If it seems like the entertainment on your TV screen has become more blatantly anti-gun recently, it’s not your imagination. Hollywood really is becoming much closer to the anti-gun groups, according to Variety’s Ted Johnson. Everytown for Gun Safety and Brady Campaign plugs have been featured on network, cable and online shows, and I imagine it won’t be long before some TV mom joins Moms Demand Action to promote so-called “common-sense gun safety laws.”
Meanwhile, the creative types in Hollywood responsible for this new form of heavy-handed ideological product placement are ignoring compelling stories that could appeal to a large swath of the American public. Can you imagine any of the following stories showing up as movies at your local movieplex or being available to stream on Netflix or Hulu?
“In the Arena—The Charlton Heston Story”
Starting with his work in the civil rights movement (including being on the podium with Martin Luther King at the Lincoln Memorial in 1963) and continuing on through his National Rifle Association presidency, this sweeping biography of Charlton Heston presents the story of one man’s decades-long fight for individual liberty and freedom. Based on a true story.
“Bullseye—The Ginny Thrasher Story”
18-year old Ginny Thrasher is a West Virginia University freshman trying to settle in to a new routine. She’s also a student athlete, and over the course of her freshman year she wins an individual NCAA Rifle Championship, helps lead her team to the NCAA team championship and earns a spot on the U.S. Olympic team competing in Rio. Based on a true story.
“Grey Steel—The Armed Octogenarian”
In Sultan, Wash., an 80-year-old woman and her family see their peaceful evening at home shattered when a 25-year old breaks into their home and tries to stab the woman’s 75-year-old husband to death. Thankfully, the woman is able to get her firearm and defend her family from this violent armed attacker. Based on a true story.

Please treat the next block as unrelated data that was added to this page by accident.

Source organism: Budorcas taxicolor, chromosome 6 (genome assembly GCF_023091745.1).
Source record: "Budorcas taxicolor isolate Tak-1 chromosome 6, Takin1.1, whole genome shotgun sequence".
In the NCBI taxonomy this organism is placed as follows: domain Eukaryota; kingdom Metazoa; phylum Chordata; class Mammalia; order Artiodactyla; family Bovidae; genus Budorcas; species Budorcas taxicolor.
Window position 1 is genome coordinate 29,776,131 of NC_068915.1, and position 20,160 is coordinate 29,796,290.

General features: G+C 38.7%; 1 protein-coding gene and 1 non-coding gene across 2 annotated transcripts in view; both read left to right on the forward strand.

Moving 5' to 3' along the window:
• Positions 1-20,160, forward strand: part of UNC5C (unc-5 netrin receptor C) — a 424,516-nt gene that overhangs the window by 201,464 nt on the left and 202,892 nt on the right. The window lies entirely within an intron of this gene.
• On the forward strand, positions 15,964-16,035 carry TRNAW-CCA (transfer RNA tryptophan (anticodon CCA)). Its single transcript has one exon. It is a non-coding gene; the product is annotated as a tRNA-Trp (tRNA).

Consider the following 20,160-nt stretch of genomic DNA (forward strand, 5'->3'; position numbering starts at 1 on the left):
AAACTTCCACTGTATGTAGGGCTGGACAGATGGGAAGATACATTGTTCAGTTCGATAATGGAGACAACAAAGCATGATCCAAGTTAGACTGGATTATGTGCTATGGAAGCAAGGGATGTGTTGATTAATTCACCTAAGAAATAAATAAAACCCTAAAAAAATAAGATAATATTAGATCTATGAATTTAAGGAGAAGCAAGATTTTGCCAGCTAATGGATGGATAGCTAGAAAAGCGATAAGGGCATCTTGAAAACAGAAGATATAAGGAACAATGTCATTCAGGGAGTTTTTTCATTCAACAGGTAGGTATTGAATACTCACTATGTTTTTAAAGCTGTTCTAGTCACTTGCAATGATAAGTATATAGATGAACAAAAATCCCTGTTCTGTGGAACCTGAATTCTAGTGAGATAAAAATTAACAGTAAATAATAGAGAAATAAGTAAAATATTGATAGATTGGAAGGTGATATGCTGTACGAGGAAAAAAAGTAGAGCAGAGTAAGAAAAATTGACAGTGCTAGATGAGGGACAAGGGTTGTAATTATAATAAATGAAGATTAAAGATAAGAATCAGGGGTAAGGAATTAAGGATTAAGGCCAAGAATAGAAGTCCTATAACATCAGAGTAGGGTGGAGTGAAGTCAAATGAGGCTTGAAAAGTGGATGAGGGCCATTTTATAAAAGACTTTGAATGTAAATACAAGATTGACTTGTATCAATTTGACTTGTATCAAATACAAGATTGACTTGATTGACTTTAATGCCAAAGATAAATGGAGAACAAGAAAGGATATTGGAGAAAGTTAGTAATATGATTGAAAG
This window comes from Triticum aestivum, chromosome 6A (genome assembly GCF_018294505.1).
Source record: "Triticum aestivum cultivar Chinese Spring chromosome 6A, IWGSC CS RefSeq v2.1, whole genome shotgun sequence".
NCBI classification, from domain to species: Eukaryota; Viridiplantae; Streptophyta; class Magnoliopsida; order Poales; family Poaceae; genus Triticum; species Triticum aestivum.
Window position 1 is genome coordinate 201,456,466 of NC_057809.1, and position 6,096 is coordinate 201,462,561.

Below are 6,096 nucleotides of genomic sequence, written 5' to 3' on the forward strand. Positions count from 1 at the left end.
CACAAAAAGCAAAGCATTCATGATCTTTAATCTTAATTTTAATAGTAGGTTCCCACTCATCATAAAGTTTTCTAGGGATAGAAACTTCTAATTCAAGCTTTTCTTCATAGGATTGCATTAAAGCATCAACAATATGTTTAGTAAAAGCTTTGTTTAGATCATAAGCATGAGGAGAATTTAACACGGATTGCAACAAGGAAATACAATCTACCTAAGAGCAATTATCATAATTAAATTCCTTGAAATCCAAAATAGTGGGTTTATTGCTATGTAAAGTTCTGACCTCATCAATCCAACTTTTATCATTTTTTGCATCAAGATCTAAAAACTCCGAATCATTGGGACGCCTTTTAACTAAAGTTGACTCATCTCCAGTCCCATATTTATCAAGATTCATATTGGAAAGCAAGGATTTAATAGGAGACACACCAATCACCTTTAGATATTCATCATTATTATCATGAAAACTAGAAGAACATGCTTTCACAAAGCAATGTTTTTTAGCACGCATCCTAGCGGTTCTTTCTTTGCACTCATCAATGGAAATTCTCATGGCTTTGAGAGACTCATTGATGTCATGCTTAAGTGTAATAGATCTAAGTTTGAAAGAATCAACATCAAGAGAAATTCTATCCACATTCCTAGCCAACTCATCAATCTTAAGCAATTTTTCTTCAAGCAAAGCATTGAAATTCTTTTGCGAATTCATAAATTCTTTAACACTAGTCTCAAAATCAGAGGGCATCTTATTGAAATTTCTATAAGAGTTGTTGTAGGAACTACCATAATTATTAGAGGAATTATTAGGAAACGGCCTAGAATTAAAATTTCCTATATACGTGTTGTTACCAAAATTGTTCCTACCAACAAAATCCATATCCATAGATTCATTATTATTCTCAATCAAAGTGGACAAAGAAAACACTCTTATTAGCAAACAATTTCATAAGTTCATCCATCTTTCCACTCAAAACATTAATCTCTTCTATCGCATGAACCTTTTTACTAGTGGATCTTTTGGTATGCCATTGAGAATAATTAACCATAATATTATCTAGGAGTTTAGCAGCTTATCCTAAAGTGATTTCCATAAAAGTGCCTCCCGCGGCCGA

“Moms Don’t Miss—Armed In Indianapolis”
On a quiet residential street in Indianapolis, a young mom is forced to defend herself and her baby after an armed intruder invades her home in broad daylight. Thankfully, the mom has a gun of her own, and it doesn’t end up well for the bad guy. Police investigators discover that the intruder also had walkie-talkie and zip ties, which leads them on a hunt for the intruder’s suspected accomplice. Based on a true story.
“A Place of Honor—The Ida Wells Story”
In the long hot summer of 1892, lynch mobs across the South were engaged in a campaign of terror against African-Americans. While that campaign was waged, armed blacks fought back against the lynch mobs in places like Jacksonville, Fla., and Paducah, Ken. Ida Wells, a 30-year-old journalist and activist, raises a storm of controversy when she publishes her pamphlet “Southern Horrors: Lynch Law in all its Phases” and declares that a Winchester repeating rifle (the AR-15 of its day) deserves “a place of honor in every black home.” Despite protests (and threats), Wells continues her advocacy for armed self-defense and racial equality for decades to come. Based on a true story.
Hollywood’s producers seem more interested in bringing mindless reboots like “Three’s Company” to the big screen (no, seriously) than they are in bringing Heston’s story to life, or telling the incredible true tale of Thrasher, Wells and other inspirational figures who were gun owners. They’d rather write these figures out of our history and embrace the anti-gun hysteria than acknowledge these men and women who’ve fought for our civil rights.